Vol 4:12 Mission and Leading Christ’s Community – Part 8: Rhythms of Refreshing

This is turning out to be a particularly difficult post-Easter season, at least health-wise. Both my wife and I are trying to get some meds working in such a way that side effects are minimized – this process can be frustrating at times, especially when it affects my ability to enjoy hiking and cycling outdoors, which provides refreshment and renewal for me.

This has got me thinking about how exercising the gift of leading in the community of Christ requires regular rhythms of refreshment and renewal.

Leading is a gift, a gift of the Spirit, not a task that must be merely completed. And this understanding causes me to have a very different perspective on leading. Leading is a gift of grace, an aspect of our being formed and transformed by the Spirit of God, an aspect of the way we live out our discipleship. In understanding leading as a gift, it is meant not to rob us of life, but to fill us with life, fill us with peace.

Yet, I am aware in my own life, and aware in the life of many of my colleagues, that the way we lead, especially in North America, has very little to do with filling us with life, and indeed takes life from us.

In understanding leading as a gift of the Spirit, it is something that needs to be exercised in the rhythms of the Spirit so that leading actually refreshes us, enables us to be more open to the Spirit, enables us to be more sensitive to hear the voice of the Spirit and notice where the Spirit is blowing and leading.

If the way we lead does not bring such an awareness of the shalom of the Spirit in our lives, then we need to reexamine whether the way we lead is the receiving of the Spirit’s gift or whether we are engaged in a task.

In my own journey, I have been helped by the writings of Eugene Peterson on the pastoral vocation. He has taught me to take a breath when I exercise the gift of leading. He has taught me that I am a member of the community of Christ, a sinner within a community of sinners who are walking together seeking to be the community of Christ in the world. He has taught me that leading involves not completing a set of tasks, but rather pointing people to God, to Christ, for them to become aware of God’s actions and presence within their own lives – through the practices of Scripture engagement, prayer and spiritual conversation. Leading in the power of the Spirit is about cultivating rhythms of openness to God in the community, and so the way we lead ought also to be a gift that brings refreshment into our lives, rather than it being a chore we have to carry out.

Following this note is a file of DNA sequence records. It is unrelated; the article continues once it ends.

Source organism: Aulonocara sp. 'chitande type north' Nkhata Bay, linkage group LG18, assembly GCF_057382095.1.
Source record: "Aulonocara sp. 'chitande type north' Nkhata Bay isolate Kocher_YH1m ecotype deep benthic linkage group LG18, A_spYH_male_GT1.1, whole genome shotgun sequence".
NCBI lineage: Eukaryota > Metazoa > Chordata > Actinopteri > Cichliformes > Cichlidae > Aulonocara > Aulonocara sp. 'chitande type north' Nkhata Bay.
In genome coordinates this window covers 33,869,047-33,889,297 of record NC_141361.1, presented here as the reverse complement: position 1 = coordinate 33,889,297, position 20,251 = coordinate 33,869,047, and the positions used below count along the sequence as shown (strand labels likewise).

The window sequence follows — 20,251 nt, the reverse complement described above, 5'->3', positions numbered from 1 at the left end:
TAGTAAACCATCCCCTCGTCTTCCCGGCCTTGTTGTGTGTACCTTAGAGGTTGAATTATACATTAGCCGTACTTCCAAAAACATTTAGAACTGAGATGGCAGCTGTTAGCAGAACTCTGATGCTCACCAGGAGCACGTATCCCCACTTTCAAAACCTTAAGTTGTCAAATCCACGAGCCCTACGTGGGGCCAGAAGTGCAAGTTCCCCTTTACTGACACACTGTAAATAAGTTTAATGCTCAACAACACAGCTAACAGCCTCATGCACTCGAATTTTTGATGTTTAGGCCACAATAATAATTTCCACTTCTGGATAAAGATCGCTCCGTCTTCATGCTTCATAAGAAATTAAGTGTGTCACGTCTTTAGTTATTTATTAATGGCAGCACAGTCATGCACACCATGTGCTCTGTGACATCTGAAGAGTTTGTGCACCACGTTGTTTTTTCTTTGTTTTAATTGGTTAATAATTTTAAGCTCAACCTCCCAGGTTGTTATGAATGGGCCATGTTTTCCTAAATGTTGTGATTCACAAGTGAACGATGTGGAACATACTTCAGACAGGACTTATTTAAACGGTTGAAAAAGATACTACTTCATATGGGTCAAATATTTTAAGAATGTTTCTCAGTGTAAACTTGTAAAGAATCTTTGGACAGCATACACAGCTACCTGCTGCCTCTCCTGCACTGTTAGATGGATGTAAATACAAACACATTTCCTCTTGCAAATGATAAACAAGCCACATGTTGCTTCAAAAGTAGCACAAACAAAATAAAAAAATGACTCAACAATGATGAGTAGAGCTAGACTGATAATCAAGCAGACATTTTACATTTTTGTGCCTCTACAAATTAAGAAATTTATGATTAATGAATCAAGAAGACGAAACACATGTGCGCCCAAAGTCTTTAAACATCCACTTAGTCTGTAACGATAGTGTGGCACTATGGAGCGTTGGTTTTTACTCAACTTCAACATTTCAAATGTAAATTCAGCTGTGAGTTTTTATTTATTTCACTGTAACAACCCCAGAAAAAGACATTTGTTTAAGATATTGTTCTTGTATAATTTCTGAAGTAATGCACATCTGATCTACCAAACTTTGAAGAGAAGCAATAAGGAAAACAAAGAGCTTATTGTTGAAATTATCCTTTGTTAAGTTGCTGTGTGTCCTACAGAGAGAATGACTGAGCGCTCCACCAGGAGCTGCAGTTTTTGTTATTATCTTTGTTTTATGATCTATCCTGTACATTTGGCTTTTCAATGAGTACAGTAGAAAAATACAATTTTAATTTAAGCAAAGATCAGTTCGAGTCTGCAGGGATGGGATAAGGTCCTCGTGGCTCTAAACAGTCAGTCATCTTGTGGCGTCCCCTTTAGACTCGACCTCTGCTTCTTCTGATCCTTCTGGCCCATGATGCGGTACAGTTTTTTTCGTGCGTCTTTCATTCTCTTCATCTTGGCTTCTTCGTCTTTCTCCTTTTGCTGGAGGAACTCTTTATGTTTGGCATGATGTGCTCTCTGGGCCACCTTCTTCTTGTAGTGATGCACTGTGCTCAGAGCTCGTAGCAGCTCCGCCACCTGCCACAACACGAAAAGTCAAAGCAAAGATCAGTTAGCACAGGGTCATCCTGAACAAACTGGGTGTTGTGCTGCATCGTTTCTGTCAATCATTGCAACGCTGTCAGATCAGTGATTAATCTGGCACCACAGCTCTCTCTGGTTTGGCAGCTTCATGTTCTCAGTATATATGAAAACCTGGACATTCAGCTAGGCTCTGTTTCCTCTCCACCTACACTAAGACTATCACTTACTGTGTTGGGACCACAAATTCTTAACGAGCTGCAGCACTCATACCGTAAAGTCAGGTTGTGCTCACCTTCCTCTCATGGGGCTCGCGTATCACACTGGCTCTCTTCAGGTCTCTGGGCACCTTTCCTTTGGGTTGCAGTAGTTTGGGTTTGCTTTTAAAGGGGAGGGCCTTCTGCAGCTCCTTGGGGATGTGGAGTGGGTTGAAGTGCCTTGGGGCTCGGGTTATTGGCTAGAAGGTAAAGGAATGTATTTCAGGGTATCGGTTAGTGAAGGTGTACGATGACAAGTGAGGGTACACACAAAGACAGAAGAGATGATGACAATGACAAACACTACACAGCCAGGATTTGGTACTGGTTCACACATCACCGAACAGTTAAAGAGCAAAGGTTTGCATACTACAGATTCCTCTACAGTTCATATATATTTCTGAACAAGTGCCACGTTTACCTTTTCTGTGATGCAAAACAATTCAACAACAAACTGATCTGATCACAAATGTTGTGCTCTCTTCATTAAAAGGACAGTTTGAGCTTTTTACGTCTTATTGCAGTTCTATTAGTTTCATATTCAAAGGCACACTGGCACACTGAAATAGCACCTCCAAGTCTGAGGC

Perhaps a way to receive the gift of leading differently is to develop times of refreshment and renewal in our times – the practice of weekly Sabbath, the practices of engaging in activities which bring refreshment and renewal, the practice of not taking charge, but developing a practice of being open to the Spirit’s blowing.

To say this another way – in light of Type A and Type B personalities – in which we usually laud Type A’s as being more effective leaders – perhaps the best way to grow in exercising the gift of leading is not with a Type A mentality, but rather a Type B approach to receiving the Spirit and receiving the gifts and rhythms of life.

May we be open to discover and grow in the rhythms of the Spirit – and as we do, may we discover that the exercising the gift of leading is meant to be an outworking of the rhythm of the Spirit in our lives.

Shalom.

  1. Linda Wiens says:

    I agree very much with your description-exploration, and I especially like your third and fourth paragraphs.

    I suspect the greater challenge is for the “Type A” people, and I am more like that than B. The latter sometimes need to work at being more assertive but they are unlikely ever to overdo that. The Type A’s tend to take over too readily and it is difficult to curb that until it is too late: when quiet resistance or active objection demonstrates that “leadersjip” has turned into “boss-ship.”

    The practice of keeping Sabbath, morning devotions and evening reflection can surely help to maintain leadership as a gift of grace rather than an exhausting task. I also find that it helps – especially when things seem to be going wrong – that it is NOT all up to me; that my part may be to propose rather than to decide; that it can be okay if my idea is rejected; and that if I am doing the best I can the rest is up to God who works through all participants, not just through me. That helps me let go of the pressure and drive I may feel, that is likely to be unproductive and exhausting.

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